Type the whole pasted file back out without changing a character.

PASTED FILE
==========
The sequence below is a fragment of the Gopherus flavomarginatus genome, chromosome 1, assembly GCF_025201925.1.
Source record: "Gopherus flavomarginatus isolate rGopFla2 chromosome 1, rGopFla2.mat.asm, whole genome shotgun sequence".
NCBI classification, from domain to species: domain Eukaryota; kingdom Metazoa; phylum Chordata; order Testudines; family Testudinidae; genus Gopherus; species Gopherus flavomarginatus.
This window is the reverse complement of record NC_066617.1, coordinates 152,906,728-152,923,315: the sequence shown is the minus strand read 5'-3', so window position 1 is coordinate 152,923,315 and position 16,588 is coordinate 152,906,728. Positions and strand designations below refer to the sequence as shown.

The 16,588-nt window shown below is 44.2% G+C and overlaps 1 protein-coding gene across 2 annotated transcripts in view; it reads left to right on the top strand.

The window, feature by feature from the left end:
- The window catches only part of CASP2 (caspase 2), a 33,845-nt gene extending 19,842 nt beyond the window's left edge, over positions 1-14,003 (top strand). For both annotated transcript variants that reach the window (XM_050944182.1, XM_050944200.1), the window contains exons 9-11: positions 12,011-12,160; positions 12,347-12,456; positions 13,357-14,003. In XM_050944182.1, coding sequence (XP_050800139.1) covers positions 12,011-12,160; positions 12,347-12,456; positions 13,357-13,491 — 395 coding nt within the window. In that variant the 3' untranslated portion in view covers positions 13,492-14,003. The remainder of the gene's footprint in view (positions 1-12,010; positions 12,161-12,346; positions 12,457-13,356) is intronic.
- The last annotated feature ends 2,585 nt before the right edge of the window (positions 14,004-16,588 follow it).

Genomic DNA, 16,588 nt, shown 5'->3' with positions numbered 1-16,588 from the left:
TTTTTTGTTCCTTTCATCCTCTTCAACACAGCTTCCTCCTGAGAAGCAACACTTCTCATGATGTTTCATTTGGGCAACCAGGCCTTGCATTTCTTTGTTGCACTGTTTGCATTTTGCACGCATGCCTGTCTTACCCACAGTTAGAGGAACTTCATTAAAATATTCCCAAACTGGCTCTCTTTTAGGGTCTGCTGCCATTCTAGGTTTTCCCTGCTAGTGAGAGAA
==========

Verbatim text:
The sequence below is a fragment of the Gopherus flavomarginatus genome, chromosome 1, assembly GCF_025201925.1.
Source record: "Gopherus flavomarginatus isolate rGopFla2 chromosome 1, rGopFla2.mat.asm, whole genome shotgun sequence".
NCBI classification, from domain to species: domain Eukaryota; kingdom Metazoa; phylum Chordata; order Testudines; family Testudinidae; genus Gopherus; species Gopherus flavomarginatus.
This window is the reverse complement of record NC_066617.1, coordinates 152,906,728-152,923,315: the sequence shown is the minus strand read 5'-3', so window position 1 is coordinate 152,923,315 and position 16,588 is coordinate 152,906,728. Positions and strand designations below refer to the sequence as shown.

The 16,588-nt window shown below is 44.2% G+C and overlaps 1 protein-coding gene across 2 annotated transcripts in view; it reads left to right on the top strand.

The window, feature by feature from the left end:
- The window catches only part of CASP2 (caspase 2), a 33,845-nt gene extending 19,842 nt beyond the window's left edge, over positions 1-14,003 (top strand). For both annotated transcript variants that reach the window (XM_050944182.1, XM_050944200.1), the window contains exons 9-11: positions 12,011-12,160; positions 12,347-12,456; positions 13,357-14,003. In XM_050944182.1, coding sequence (XP_050800139.1) covers positions 12,011-12,160; positions 12,347-12,456; positions 13,357-13,491 — 395 coding nt within the window. In that variant the 3' untranslated portion in view covers positions 13,492-14,003. The remainder of the gene's footprint in view (positions 1-12,010; positions 12,161-12,346; positions 12,457-13,356) is intronic.
- The last annotated feature ends 2,585 nt before the right edge of the window (positions 14,004-16,588 follow it).

Genomic DNA, 16,588 nt, shown 5'->3' with positions numbered 1-16,588 from the left:
TTTTTTGTTCCTTTCATCCTCTTCAACACAGCTTCCTCCTGAGAAGCAACACTTCTCATGATGTTTCATTTGGGCAACCAGGCCTTGCATTTCTTTGTTGCACTGTTTGCATTTTGCACGCATGCCTGTCTTACCCACAGTTAGAGGAACTTCATTAAAATATTCCCAAACTGGCTCTCTTTTAGGGTCTGCTGCCATTCTAGGTTTTCCCTGCTAGTGAGAGAA